Note:  Do not rely on this information. It is very old.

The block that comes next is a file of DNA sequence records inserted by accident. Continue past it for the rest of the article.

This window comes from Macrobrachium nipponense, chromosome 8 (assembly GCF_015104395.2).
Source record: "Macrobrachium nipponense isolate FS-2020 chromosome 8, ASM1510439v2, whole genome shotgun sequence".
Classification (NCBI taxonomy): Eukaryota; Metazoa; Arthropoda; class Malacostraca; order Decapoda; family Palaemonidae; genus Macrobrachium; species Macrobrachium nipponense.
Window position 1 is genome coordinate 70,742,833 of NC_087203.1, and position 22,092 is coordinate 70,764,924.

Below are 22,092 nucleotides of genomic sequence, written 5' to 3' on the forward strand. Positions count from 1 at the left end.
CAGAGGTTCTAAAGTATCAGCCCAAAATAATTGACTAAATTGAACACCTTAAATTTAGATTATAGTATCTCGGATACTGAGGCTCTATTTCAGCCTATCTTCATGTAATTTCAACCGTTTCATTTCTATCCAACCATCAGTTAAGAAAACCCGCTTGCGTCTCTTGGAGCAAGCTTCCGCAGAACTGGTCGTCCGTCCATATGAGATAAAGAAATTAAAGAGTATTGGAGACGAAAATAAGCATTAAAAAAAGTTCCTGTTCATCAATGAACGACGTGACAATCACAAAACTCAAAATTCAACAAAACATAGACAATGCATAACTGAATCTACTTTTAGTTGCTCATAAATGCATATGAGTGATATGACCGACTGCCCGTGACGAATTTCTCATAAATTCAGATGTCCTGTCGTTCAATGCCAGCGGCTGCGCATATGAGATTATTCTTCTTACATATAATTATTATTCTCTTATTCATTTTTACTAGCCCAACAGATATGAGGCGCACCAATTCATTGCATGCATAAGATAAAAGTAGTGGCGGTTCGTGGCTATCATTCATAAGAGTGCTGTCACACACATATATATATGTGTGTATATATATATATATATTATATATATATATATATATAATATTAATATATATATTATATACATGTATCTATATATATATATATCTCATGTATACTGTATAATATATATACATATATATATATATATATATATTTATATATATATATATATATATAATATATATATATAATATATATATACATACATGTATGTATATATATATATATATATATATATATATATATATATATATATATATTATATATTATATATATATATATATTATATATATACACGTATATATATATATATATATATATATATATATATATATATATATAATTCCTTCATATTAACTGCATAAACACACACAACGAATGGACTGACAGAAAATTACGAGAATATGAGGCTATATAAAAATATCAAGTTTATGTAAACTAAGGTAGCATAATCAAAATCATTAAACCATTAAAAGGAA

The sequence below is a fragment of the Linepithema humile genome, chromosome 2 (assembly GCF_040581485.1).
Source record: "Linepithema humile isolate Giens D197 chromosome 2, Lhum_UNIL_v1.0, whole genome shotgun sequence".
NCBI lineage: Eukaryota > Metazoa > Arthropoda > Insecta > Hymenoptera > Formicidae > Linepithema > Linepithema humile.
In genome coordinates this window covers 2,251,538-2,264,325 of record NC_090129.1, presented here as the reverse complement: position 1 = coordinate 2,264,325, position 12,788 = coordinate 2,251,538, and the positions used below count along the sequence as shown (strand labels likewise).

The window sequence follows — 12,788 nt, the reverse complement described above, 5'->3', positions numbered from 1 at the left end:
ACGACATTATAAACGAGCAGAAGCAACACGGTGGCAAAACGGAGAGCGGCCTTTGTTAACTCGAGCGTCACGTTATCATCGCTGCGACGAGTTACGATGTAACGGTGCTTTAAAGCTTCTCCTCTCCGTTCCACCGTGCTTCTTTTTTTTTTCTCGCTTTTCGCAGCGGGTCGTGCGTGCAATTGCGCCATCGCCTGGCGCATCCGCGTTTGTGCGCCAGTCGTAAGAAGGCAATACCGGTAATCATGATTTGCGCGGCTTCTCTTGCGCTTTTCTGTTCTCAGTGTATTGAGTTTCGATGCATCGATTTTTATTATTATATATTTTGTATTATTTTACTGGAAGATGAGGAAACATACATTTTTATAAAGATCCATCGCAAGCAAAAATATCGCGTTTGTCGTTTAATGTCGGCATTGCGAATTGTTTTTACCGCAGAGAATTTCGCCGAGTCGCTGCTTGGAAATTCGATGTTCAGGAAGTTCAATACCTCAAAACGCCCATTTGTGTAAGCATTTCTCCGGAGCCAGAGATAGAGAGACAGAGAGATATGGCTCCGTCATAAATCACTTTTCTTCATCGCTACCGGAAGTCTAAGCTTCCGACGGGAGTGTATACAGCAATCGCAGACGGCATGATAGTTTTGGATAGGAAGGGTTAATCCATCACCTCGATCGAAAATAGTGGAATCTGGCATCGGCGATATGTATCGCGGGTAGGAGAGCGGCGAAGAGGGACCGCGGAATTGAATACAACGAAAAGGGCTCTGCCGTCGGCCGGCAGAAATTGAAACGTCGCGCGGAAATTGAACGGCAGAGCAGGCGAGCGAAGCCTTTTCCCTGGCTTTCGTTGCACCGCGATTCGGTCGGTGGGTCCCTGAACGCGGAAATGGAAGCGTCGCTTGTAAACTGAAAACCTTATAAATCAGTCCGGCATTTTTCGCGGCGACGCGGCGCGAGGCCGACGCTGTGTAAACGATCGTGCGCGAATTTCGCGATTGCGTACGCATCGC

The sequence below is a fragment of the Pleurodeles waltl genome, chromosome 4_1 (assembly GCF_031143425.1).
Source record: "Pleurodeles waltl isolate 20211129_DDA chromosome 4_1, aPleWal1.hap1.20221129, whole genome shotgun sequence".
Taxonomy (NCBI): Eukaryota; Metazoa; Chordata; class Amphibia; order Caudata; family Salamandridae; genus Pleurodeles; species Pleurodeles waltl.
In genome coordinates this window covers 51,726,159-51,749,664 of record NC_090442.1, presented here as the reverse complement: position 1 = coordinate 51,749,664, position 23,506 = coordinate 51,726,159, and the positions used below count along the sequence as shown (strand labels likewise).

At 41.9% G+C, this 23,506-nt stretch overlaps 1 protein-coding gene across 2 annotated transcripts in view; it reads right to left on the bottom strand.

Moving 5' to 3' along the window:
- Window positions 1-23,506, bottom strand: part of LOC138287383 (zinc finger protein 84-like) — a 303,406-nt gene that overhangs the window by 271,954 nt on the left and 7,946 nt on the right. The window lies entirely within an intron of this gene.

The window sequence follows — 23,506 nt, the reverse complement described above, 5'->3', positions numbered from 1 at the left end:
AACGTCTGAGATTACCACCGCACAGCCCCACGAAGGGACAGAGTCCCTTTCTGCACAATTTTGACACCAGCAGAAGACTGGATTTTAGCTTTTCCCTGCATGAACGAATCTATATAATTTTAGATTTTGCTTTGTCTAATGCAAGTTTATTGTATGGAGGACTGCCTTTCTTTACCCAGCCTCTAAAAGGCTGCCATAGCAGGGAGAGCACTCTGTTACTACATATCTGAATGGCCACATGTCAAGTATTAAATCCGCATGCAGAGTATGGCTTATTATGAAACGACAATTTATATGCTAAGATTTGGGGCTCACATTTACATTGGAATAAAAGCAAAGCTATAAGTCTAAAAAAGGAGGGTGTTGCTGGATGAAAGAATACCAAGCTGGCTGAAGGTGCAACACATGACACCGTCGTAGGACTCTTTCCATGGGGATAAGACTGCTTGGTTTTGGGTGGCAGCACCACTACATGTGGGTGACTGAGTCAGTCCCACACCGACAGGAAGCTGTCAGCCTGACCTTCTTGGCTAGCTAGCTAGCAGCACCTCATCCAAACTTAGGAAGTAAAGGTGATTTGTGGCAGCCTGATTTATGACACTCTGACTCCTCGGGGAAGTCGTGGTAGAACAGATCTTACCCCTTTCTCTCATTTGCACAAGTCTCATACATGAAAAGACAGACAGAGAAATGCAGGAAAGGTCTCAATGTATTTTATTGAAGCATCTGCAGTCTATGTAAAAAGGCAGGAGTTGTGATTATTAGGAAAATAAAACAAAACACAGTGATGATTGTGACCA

Carnac, a French seaside village, on the bay of Quiberon, and about 20 miles S.E. of Lorient. It is nothing more than a fishing village, and has nothing remarkable in itself. But in the neighbourhood near the sea is a plain upon which are certain historical relics which have much puzzled antiquaries, who do not yet know whether to class them as Druidical remains, or to relegate them to a much earlier and prehistoric period. They consist of rude granite pillars or obelisks, arranged in eleven rows from east to west, covering a range of about 2,000 yards, and numbering eleven or twelve hundred. The highest are over 20 ft. in height. Their number was formerly much greater (there were 15,000 even in the 16th century), but since then many have been destroyed. Excavations in the neighbourhood have brought to light gold and jade ornaments and various other remains.